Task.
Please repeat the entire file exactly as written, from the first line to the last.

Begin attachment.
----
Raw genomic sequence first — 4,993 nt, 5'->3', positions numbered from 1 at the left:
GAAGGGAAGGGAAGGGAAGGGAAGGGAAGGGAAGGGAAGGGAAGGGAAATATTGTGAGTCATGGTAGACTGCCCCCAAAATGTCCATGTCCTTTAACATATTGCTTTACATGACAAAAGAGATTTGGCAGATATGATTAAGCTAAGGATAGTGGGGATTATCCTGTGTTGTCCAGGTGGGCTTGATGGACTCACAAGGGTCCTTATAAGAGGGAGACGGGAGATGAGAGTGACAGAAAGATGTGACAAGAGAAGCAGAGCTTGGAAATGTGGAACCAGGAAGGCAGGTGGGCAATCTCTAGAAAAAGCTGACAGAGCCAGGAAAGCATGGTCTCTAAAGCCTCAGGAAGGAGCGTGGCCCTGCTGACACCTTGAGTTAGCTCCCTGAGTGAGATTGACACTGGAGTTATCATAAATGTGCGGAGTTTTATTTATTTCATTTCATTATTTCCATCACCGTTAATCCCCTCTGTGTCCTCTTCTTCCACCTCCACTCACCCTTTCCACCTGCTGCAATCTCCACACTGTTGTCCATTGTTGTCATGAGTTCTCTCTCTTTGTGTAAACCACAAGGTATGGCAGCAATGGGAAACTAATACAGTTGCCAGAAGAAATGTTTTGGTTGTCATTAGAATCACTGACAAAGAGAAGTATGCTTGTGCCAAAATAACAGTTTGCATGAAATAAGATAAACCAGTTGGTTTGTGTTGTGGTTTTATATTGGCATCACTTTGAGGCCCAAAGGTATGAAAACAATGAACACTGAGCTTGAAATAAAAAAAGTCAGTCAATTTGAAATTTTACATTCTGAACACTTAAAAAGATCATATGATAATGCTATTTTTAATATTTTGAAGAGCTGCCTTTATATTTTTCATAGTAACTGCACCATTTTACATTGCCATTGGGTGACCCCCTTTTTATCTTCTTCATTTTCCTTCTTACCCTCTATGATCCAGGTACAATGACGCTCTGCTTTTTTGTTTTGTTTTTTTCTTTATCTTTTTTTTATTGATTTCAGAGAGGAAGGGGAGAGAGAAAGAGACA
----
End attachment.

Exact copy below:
Raw genomic sequence first — 4,993 nt, 5'->3', positions numbered from 1 at the left:
GAAGGGAAGGGAAGGGAAGGGAAGGGAAGGGAAGGGAAGGGAAGGGAAATATTGTGAGTCATGGTAGACTGCCCCCAAAATGTCCATGTCCTTTAACATATTGCTTTACATGACAAAAGAGATTTGGCAGATATGATTAAGCTAAGGATAGTGGGGATTATCCTGTGTTGTCCAGGTGGGCTTGATGGACTCACAAGGGTCCTTATAAGAGGGAGACGGGAGATGAGAGTGACAGAAAGATGTGACAAGAGAAGCAGAGCTTGGAAATGTGGAACCAGGAAGGCAGGTGGGCAATCTCTAGAAAAAGCTGACAGAGCCAGGAAAGCATGGTCTCTAAAGCCTCAGGAAGGAGCGTGGCCCTGCTGACACCTTGAGTTAGCTCCCTGAGTGAGATTGACACTGGAGTTATCATAAATGTGCGGAGTTTTATTTATTTCATTTCATTATTTCCATCACCGTTAATCCCCTCTGTGTCCTCTTCTTCCACCTCCACTCACCCTTTCCACCTGCTGCAATCTCCACACTGTTGTCCATTGTTGTCATGAGTTCTCTCTCTTTGTGTAAACCACAAGGTATGGCAGCAATGGGAAACTAATACAGTTGCCAGAAGAAATGTTTTGGTTGTCATTAGAATCACTGACAAAGAGAAGTATGCTTGTGCCAAAATAACAGTTTGCATGAAATAAGATAAACCAGTTGGTTTGTGTTGTGGTTTTATATTGGCATCACTTTGAGGCCCAAAGGTATGAAAACAATGAACACTGAGCTTGAAATAAAAAAAGTCAGTCAATTTGAAATTTTACATTCTGAACACTTAAAAAGATCATATGATAATGCTATTTTTAATATTTTGAAGAGCTGCCTTTATATTTTTCATAGTAACTGCACCATTTTACATTGCCATTGGGTGACCCCCTTTTTATCTTCTTCATTTTCCTTCTTACCCTCTATGATCCAGGTACAATGACGCTCTGCTTTTTTGTTTTGTTTTTTTCTTTATCTTTTTTTTATTGATTTCAGAGAGGAAGGGGAGAGAGAAAGAGACA